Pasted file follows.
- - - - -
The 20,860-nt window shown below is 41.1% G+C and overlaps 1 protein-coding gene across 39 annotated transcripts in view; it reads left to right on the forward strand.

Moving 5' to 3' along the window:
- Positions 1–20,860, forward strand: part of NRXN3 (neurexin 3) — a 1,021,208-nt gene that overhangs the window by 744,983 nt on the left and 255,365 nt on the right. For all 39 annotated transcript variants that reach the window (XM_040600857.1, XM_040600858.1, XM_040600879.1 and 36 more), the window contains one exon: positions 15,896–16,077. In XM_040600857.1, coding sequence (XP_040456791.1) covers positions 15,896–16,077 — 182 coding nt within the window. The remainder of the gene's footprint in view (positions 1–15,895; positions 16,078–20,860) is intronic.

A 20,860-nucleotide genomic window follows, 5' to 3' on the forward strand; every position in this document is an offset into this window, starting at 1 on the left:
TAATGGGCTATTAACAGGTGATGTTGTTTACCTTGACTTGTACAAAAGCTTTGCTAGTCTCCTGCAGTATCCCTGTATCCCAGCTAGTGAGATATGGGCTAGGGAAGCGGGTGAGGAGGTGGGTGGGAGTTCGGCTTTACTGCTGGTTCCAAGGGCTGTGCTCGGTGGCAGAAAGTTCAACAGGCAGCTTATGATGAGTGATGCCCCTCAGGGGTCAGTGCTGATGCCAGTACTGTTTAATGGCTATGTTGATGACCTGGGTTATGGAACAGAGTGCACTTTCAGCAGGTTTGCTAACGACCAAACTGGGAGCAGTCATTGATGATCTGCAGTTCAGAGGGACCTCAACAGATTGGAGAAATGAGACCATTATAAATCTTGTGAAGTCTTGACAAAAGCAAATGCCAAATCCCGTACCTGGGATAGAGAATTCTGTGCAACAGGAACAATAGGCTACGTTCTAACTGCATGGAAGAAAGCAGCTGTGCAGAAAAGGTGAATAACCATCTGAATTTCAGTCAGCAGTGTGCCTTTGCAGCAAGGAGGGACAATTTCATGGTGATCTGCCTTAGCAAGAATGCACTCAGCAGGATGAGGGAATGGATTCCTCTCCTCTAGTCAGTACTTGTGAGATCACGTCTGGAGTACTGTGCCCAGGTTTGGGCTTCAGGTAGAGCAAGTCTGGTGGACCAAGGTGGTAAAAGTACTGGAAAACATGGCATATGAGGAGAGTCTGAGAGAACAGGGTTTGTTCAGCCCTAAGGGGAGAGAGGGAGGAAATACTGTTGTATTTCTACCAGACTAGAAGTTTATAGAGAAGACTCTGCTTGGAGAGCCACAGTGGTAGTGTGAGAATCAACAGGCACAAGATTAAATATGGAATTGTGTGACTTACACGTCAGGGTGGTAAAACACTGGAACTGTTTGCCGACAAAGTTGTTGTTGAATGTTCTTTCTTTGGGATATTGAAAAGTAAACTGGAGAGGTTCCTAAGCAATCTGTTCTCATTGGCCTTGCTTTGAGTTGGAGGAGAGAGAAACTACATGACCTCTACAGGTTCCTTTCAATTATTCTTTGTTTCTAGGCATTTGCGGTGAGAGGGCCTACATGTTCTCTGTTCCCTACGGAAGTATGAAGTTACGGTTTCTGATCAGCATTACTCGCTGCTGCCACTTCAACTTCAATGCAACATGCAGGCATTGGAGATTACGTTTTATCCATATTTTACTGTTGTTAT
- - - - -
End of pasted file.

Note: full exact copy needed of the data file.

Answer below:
The 20,860-nt window shown below is 41.1% G+C and overlaps 1 protein-coding gene across 39 annotated transcripts in view; it reads left to right on the forward strand.

Moving 5' to 3' along the window:
- Positions 1–20,860, forward strand: part of NRXN3 (neurexin 3) — a 1,021,208-nt gene that overhangs the window by 744,983 nt on the left and 255,365 nt on the right. For all 39 annotated transcript variants that reach the window (XM_040600857.1, XM_040600858.1, XM_040600879.1 and 36 more), the window contains one exon: positions 15,896–16,077. In XM_040600857.1, coding sequence (XP_040456791.1) covers positions 15,896–16,077 — 182 coding nt within the window. The remainder of the gene's footprint in view (positions 1–15,895; positions 16,078–20,860) is intronic.

A 20,860-nucleotide genomic window follows, 5' to 3' on the forward strand; every position in this document is an offset into this window, starting at 1 on the left:
TAATGGGCTATTAACAGGTGATGTTGTTTACCTTGACTTGTACAAAAGCTTTGCTAGTCTCCTGCAGTATCCCTGTATCCCAGCTAGTGAGATATGGGCTAGGGAAGCGGGTGAGGAGGTGGGTGGGAGTTCGGCTTTACTGCTGGTTCCAAGGGCTGTGCTCGGTGGCAGAAAGTTCAACAGGCAGCTTATGATGAGTGATGCCCCTCAGGGGTCAGTGCTGATGCCAGTACTGTTTAATGGCTATGTTGATGACCTGGGTTATGGAACAGAGTGCACTTTCAGCAGGTTTGCTAACGACCAAACTGGGAGCAGTCATTGATGATCTGCAGTTCAGAGGGACCTCAACAGATTGGAGAAATGAGACCATTATAAATCTTGTGAAGTCTTGACAAAAGCAAATGCCAAATCCCGTACCTGGGATAGAGAATTCTGTGCAACAGGAACAATAGGCTACGTTCTAACTGCATGGAAGAAAGCAGCTGTGCAGAAAAGGTGAATAACCATCTGAATTTCAGTCAGCAGTGTGCCTTTGCAGCAAGGAGGGACAATTTCATGGTGATCTGCCTTAGCAAGAATGCACTCAGCAGGATGAGGGAATGGATTCCTCTCCTCTAGTCAGTACTTGTGAGATCACGTCTGGAGTACTGTGCCCAGGTTTGGGCTTCAGGTAGAGCAAGTCTGGTGGACCAAGGTGGTAAAAGTACTGGAAAACATGGCATATGAGGAGAGTCTGAGAGAACAGGGTTTGTTCAGCCCTAAGGGGAGAGAGGGAGGAAATACTGTTGTATTTCTACCAGACTAGAAGTTTATAGAGAAGACTCTGCTTGGAGAGCCACAGTGGTAGTGTGAGAATCAACAGGCACAAGATTAAATATGGAATTGTGTGACTTACACGTCAGGGTGGTAAAACACTGGAACTGTTTGCCGACAAAGTTGTTGTTGAATGTTCTTTCTTTGGGATATTGAAAAGTAAACTGGAGAGGTTCCTAAGCAATCTGTTCTCATTGGCCTTGCTTTGAGTTGGAGGAGAGAGAAACTACATGACCTCTACAGGTTCCTTTCAATTATTCTTTGTTTCTAGGCATTTGCGGTGAGAGGGCCTACATGTTCTCTGTTCCCTACGGAAGTATGAAGTTACGGTTTCTGATCAGCATTACTCGCTGCTGCCACTTCAACTTCAATGCAACATGCAGGCATTGGAGATTACGTTTTATCCATATTTTACTGTTGTTAT